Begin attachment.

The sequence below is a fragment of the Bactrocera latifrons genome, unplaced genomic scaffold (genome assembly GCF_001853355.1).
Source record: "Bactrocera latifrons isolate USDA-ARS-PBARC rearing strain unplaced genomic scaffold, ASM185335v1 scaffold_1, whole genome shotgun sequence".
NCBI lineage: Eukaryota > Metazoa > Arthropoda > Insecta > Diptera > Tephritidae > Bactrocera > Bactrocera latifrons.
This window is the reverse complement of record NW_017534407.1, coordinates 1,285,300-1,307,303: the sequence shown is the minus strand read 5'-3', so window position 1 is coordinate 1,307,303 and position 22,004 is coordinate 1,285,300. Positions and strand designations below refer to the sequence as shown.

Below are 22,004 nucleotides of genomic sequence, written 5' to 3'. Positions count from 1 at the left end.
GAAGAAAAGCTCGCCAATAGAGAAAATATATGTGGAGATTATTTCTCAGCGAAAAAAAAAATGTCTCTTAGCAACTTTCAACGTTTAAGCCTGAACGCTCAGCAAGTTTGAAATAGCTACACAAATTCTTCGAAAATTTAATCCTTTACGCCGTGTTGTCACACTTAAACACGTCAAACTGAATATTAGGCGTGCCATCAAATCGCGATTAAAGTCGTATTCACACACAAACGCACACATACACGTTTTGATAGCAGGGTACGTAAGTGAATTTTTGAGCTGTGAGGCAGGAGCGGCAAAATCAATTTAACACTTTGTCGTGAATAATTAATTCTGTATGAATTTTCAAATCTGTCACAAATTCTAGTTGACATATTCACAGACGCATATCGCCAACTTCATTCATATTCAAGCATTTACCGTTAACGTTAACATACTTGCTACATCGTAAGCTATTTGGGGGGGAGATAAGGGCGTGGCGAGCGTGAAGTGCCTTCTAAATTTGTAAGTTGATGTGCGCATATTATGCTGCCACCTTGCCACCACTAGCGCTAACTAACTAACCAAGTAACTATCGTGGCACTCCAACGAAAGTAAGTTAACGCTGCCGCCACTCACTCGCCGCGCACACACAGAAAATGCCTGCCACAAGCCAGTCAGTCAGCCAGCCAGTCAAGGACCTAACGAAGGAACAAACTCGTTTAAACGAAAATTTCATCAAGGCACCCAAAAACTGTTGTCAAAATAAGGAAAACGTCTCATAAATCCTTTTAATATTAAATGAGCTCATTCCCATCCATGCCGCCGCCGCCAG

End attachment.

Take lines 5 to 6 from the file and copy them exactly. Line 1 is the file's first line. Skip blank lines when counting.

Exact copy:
Below are 22,004 nucleotides of genomic sequence, written 5' to 3'. Positions count from 1 at the left end.
GAAGAAAAGCTCGCCAATAGAGAAAATATATGTGGAGATTATTTCTCAGCGAAAAAAAAAATGTCTCTTAGCAACTTTCAACGTTTAAGCCTGAACGCTCAGCAAGTTTGAAATAGCTACACAAATTCTTCGAAAATTTAATCCTTTACGCCGTGTTGTCACACTTAAACACGTCAAACTGAATATTAGGCGTGCCATCAAATCGCGATTAAAGTCGTATTCACACACAAACGCACACATACACGTTTTGATAGCAGGGTACGTAAGTGAATTTTTGAGCTGTGAGGCAGGAGCGGCAAAATCAATTTAACACTTTGTCGTGAATAATTAATTCTGTATGAATTTTCAAATCTGTCACAAATTCTAGTTGACATATTCACAGACGCATATCGCCAACTTCATTCATATTCAAGCATTTACCGTTAACGTTAACATACTTGCTACATCGTAAGCTATTTGGGGGGGAGATAAGGGCGTGGCGAGCGTGAAGTGCCTTCTAAATTTGTAAGTTGATGTGCGCATATTATGCTGCCACCTTGCCACCACTAGCGCTAACTAACTAACCAAGTAACTATCGTGGCACTCCAACGAAAGTAAGTTAACGCTGCCGCCACTCACTCGCCGCGCACACACAGAAAATGCCTGCCACAAGCCAGTCAGTCAGCCAGCCAGTCAAGGACCTAACGAAGGAACAAACTCGTTTAAACGAAAATTTCATCAAGGCACCCAAAAACTGTTGTCAAAATAAGGAAAACGTCTCATAAATCCTTTTAATATTAAATGAGCTCATTCCCATCCATGCCGCCGCCGCCAG